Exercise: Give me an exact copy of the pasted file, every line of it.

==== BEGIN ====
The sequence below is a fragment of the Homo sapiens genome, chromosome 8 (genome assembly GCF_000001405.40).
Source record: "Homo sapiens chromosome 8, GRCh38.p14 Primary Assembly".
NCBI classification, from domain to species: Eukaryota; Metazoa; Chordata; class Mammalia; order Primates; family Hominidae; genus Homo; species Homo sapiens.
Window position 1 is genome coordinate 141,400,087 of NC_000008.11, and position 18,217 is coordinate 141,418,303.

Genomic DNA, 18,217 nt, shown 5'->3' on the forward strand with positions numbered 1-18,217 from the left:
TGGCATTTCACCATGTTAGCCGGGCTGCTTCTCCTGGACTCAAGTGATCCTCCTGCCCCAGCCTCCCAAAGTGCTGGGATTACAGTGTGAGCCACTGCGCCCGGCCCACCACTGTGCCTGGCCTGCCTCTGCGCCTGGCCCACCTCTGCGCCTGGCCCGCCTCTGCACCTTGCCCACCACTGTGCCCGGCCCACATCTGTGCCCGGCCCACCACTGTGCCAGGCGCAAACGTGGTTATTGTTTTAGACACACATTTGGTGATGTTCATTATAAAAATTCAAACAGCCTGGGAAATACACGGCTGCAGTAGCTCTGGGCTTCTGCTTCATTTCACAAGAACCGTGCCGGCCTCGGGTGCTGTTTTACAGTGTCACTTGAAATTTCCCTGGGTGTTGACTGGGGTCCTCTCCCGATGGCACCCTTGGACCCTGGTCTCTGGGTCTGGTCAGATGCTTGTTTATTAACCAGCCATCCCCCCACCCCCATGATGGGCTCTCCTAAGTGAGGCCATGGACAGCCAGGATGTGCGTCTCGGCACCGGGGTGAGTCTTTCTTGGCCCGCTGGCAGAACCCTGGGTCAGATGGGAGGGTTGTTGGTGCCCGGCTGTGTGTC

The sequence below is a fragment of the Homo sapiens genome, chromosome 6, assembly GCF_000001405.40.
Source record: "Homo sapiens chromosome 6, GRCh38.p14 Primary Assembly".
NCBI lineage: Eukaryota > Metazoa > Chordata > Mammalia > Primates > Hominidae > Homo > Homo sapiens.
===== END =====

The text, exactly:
The sequence below is a fragment of the Homo sapiens genome, chromosome 8 (genome assembly GCF_000001405.40).
Source record: "Homo sapiens chromosome 8, GRCh38.p14 Primary Assembly".
NCBI classification, from domain to species: Eukaryota; Metazoa; Chordata; class Mammalia; order Primates; family Hominidae; genus Homo; species Homo sapiens.
Window position 1 is genome coordinate 141,400,087 of NC_000008.11, and position 18,217 is coordinate 141,418,303.

Genomic DNA, 18,217 nt, shown 5'->3' on the forward strand with positions numbered 1-18,217 from the left:
TGGCATTTCACCATGTTAGCCGGGCTGCTTCTCCTGGACTCAAGTGATCCTCCTGCCCCAGCCTCCCAAAGTGCTGGGATTACAGTGTGAGCCACTGCGCCCGGCCCACCACTGTGCCTGGCCTGCCTCTGCGCCTGGCCCACCTCTGCGCCTGGCCCGCCTCTGCACCTTGCCCACCACTGTGCCCGGCCCACATCTGTGCCCGGCCCACCACTGTGCCAGGCGCAAACGTGGTTATTGTTTTAGACACACATTTGGTGATGTTCATTATAAAAATTCAAACAGCCTGGGAAATACACGGCTGCAGTAGCTCTGGGCTTCTGCTTCATTTCACAAGAACCGTGCCGGCCTCGGGTGCTGTTTTACAGTGTCACTTGAAATTTCCCTGGGTGTTGACTGGGGTCCTCTCCCGATGGCACCCTTGGACCCTGGTCTCTGGGTCTGGTCAGATGCTTGTTTATTAACCAGCCATCCCCCCACCCCCATGATGGGCTCTCCTAAGTGAGGCCATGGACAGCCAGGATGTGCGTCTCGGCACCGGGGTGAGTCTTTCTTGGCCCGCTGGCAGAACCCTGGGTCAGATGGGAGGGTTGTTGGTGCCCGGCTGTGTGTC

The sequence below is a fragment of the Homo sapiens genome, chromosome 6, assembly GCF_000001405.40.
Source record: "Homo sapiens chromosome 6, GRCh38.p14 Primary Assembly".
NCBI lineage: Eukaryota > Metazoa > Chordata > Mammalia > Primates > Hominidae > Homo > Homo sapiens.